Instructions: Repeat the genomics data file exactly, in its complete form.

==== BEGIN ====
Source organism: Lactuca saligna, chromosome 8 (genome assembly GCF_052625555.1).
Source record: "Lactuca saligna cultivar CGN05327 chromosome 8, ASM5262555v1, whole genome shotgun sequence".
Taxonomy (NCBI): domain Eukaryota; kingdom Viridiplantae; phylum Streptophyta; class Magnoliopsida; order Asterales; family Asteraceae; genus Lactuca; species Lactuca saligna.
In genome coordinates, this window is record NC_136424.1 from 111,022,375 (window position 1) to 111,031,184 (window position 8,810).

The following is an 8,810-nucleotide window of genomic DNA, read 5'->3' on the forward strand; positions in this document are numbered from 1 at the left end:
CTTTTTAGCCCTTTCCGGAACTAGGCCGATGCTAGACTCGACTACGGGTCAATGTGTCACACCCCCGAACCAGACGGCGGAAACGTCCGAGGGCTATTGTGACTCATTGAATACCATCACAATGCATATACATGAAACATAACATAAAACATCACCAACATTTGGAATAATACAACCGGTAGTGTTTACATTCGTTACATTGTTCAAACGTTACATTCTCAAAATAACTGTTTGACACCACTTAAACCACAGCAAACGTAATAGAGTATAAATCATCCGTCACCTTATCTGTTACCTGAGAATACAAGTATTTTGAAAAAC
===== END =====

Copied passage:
Source organism: Lactuca saligna, chromosome 8 (genome assembly GCF_052625555.1).
Source record: "Lactuca saligna cultivar CGN05327 chromosome 8, ASM5262555v1, whole genome shotgun sequence".
Taxonomy (NCBI): domain Eukaryota; kingdom Viridiplantae; phylum Streptophyta; class Magnoliopsida; order Asterales; family Asteraceae; genus Lactuca; species Lactuca saligna.
In genome coordinates, this window is record NC_136424.1 from 111,022,375 (window position 1) to 111,031,184 (window position 8,810).

The following is an 8,810-nucleotide window of genomic DNA, read 5'->3' on the forward strand; positions in this document are numbered from 1 at the left end:
CTTTTTAGCCCTTTCCGGAACTAGGCCGATGCTAGACTCGACTACGGGTCAATGTGTCACACCCCCGAACCAGACGGCGGAAACGTCCGAGGGCTATTGTGACTCATTGAATACCATCACAATGCATATACATGAAACATAACATAAAACATCACCAACATTTGGAATAATACAACCGGTAGTGTTTACATTCGTTACATTGTTCAAACGTTACATTCTCAAAATAACTGTTTGACACCACTTAAACCACAGCAAACGTAATAGAGTATAAATCATCCGTCACCTTATCTGTTACCTGAGAATACAAGTATTTTGAAAAAC